Learn How to Make Your RSS Feed Look Stylish
If you have decided to provide an RSS feed on your website, you might want to consider making it look little bit more beautiful. Majority of RSS publishers use static description that looks something like this:
That’s how the RSS feed message looks like on Bloglines (web based RSS reader) account. You can see a simple description and a link that leads to a website.
But you can actually make your RSS feed look stylish using a couple of enhancements available.
Just like many webmasters provide HTML newsletters to their visitors instead of text based ones, you can also design your RSS feed to look more appealing. The reason for doing this is that it can give you better reading and response rate.
A proven fact is that HTML email newsletters outperform text newsletters significantly, because it looks better and is more attractive to the visitors’ eyes. RSS feed should be no different. If you want to catch your visitors’ attention before they even clicked on a link and went to your page, you should consider stylizing the look and feel of your RSS feed.
Adding Images to Your RSS Feed
Here’s a simple way of adding an image to your RSS feed. There’s a special <image> tag that you can use. It is the element of a <channel>. It means that you can use the image in <channel> tag, but not in the <item> tag. It has 3 required elements: URL, title and link.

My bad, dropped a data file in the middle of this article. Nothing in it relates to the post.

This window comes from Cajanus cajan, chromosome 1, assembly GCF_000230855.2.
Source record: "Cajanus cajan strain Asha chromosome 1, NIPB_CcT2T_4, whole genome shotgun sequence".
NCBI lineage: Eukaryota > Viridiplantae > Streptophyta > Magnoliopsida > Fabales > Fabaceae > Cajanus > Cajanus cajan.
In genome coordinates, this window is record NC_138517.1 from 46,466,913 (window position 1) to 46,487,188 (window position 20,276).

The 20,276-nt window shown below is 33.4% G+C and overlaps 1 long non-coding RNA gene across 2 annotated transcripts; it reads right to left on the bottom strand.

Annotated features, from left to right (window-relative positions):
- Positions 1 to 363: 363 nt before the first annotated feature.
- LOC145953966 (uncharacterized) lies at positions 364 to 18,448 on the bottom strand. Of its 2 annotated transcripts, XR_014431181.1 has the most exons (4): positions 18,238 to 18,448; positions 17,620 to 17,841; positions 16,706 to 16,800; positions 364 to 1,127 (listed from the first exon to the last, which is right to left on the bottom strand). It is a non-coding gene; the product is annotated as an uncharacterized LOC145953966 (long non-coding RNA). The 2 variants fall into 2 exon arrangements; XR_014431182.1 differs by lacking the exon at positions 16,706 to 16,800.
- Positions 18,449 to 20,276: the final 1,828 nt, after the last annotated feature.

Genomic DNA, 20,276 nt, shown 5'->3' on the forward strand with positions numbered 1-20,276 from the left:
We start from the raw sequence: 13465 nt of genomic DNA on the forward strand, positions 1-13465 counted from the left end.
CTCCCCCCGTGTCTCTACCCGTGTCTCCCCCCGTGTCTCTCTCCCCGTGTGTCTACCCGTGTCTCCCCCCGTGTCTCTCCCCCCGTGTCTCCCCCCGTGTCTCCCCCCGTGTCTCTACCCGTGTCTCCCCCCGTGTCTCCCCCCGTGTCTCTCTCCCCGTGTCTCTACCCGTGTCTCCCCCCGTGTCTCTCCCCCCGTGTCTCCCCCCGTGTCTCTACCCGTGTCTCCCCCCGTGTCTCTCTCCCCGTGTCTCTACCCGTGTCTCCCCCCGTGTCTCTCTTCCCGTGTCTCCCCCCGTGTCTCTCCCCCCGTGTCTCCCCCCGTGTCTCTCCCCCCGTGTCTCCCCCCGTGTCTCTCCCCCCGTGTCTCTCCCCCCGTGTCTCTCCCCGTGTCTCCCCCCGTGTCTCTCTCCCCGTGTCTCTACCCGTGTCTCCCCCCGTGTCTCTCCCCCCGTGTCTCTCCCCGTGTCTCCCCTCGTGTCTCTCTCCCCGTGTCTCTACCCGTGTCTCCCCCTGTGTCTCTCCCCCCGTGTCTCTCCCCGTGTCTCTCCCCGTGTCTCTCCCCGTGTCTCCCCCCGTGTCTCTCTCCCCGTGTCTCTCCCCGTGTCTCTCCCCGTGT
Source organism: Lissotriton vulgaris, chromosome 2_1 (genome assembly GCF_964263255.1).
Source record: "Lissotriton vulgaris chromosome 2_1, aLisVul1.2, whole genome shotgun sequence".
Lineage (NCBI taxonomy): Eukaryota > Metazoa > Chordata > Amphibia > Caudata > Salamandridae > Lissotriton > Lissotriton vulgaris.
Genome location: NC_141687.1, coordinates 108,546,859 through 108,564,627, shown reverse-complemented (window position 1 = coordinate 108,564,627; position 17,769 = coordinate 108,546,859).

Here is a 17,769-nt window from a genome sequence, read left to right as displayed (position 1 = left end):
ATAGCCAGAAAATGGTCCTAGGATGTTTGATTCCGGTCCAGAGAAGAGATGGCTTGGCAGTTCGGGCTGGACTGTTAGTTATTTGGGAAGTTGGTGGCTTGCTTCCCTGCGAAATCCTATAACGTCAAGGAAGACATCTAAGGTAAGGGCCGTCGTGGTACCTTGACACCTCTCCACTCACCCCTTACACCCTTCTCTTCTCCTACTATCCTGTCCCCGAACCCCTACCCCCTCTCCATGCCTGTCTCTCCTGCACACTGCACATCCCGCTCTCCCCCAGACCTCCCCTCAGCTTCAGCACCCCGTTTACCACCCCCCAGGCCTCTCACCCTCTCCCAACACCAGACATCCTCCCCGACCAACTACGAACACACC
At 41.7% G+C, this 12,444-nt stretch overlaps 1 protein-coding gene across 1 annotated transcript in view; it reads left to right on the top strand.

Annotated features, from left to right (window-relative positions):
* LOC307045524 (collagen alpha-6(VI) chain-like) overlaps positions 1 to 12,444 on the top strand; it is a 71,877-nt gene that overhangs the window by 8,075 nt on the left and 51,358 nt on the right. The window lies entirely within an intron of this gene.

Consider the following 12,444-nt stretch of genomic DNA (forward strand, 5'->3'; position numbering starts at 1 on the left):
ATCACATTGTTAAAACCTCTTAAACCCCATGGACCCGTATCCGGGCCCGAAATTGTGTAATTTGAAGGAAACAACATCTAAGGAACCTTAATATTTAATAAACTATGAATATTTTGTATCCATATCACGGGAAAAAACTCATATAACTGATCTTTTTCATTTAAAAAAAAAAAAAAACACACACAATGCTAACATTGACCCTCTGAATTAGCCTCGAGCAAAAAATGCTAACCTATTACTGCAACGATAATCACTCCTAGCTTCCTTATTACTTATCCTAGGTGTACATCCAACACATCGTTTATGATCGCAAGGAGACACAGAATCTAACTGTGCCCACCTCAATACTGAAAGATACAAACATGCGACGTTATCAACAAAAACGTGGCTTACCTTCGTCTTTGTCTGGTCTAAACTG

<image> <title>Image Title</title> <url>http://yourdomain.com/yourimage.gif </url> <link>http://yourdomain.com </link> </image>
Title is a title of the image. You can’t see it. When your feed is rendered into HTML, the title of an image acts like the ALT tag.
URL is the URL of an image. It specifies the exact location of your image that you want to include into the RSS feed. Don’t make the URL relative (/image.gif). Instead always use absolute URL’s (http://domain.com/image.gif).
Link is the hyperlink of an image. When the image is displayed, it becomes a link and your readers can click on the image to go the specified location.
Image element also has 2 optional elements. Width and height. You can specify the exact size of an image.
So your whole XML file (RSS feed) will look like this:
<?xml version="1.0" encoding="ISO-8859-1" ?> <rss version="0.91"> <channel> <title>Free Pay Per Click Tips</title> <link>https://www.freemarketingzone.com</link> <description>Internet Marketing Tips</description> <image> <title>Image Title</title> <url>https://www.freemarketingzone.com/paw.gif </url> <link>https://www.freemarketingzone.com</link> </image> <item> <title>Learn Email Marketing Strategies</title> <link>https://www.freemarketingzone.com/email-marketing/</link> <description>A guide to email marketing. Offers email promotion tips and more.</description> </item> </channel> </rss>
And that code in your RSS file will render into:
Optional RSS Channel Elements
Besides <image> tag, there are more useful elements that you can use to enhance your RSS feed. Here are some more tags.